History is dying at U.S. colleges and universities. Enrollment in history courses is plummeting, and so is the number of history degrees awarded annually. The most recent data show a 9% nationwide drop in history degrees awarded in 2014 compared to 2013, with an even sharper 13% decline at the nation’s top universities, including Yale, Harvard, and Stanford. So, is history just getting old?
On the contrary. At least outside of academia, history has never been more popular. The History Channel has enjoyed a resurgence in viewership since 2013, and judging by the reception of more epic productions, such as Lin-Manuel Miranda’s smash hit musical Hamilton in 2015, it’s clear that public hunger for history is only growing. What, then, accounts for lackluster lecture hall attendance?
“Part of the problem is that much of academic history has become too esoteric,” says podcaster Brad Harris, who holds a PhD from Stanford in the history of science and technology. “Course content has been shifting away from big ideas like the rise of modern science and democracy to narrower studies of things like food politics and cultural constructions, which many students find less relevant to their interests.” Moreover, Harris contends that college history courses have never been more cynical. “Too many professors dwell on what humanity has done wrong–who we’ve oppressed, what we’ve destroyed–and not enough on what humanity has done right–who we’ve liberated, what we’ve invented. Where’s the inspiration? It’s no wonder people are ditching history lectures.” And now, so has Brad Harris.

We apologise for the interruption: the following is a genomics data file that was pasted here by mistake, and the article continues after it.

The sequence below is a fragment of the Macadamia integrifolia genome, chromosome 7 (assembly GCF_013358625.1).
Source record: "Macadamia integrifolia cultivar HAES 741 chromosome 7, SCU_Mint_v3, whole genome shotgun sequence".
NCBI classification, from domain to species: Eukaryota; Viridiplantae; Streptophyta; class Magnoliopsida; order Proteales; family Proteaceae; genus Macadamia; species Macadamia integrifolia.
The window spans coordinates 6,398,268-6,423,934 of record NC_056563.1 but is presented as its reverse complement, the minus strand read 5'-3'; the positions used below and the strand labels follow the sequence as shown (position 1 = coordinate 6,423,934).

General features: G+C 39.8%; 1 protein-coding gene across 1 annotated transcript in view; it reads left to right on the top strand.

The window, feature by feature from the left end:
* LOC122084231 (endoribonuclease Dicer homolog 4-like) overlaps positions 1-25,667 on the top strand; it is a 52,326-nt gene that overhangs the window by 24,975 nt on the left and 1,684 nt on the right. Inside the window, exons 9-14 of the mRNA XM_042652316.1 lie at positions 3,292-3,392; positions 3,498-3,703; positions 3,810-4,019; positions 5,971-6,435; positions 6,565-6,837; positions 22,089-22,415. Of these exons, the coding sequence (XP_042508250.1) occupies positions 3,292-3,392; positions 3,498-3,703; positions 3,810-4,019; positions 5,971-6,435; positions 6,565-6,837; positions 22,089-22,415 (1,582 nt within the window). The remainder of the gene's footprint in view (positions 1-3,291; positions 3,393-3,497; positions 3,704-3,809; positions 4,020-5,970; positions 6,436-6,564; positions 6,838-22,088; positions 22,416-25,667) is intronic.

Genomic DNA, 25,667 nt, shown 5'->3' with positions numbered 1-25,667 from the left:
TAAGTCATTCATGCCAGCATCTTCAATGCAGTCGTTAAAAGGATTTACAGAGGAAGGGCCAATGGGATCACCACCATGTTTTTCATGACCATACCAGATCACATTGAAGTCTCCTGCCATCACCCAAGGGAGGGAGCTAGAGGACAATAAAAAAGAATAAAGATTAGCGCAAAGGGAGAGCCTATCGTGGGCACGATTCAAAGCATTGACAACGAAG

Since leaving academia in 2015, Harris has been working full time to offer a better way to teach history, providing content that is just as informative and rigorously researched as a college lecture but just as entertaining as a cinematic production: a new podcast called How It Began: A History of the Modern World. Other history podcasts simply replicate conventional lectures. But not this one; through his finely tuned scripts, exceptional production values, and creative tenacity, Harris establishes a truly immersive audio experience that sets How It Began apart.
How It Began debuted March 31st on iTunes, Stitcher, and over a dozen other podcast platforms, and new episodes are released every two weeks. Each show is about 30 minutes long and highlights the history behind a major achievement of modernity. As a professional historian armed with a sonorous voice that reviewers describe as “liquid chocolate,” Brad Harris combines gripping storytelling with sophisticated music and sound effects to impart a refreshing, not to mention addictive, new standard in how we learn history. From technological breakthroughs like the development of electricity, to medical advancements like safe and painless surgery, Harris hopes his show’s focus on modern innovation will captivate people who crave more inspiring academic history. Already boasting dozens of 5-star reviews on iTunes less than two months after debuting, How It Began is well on its way to achieving exactly that.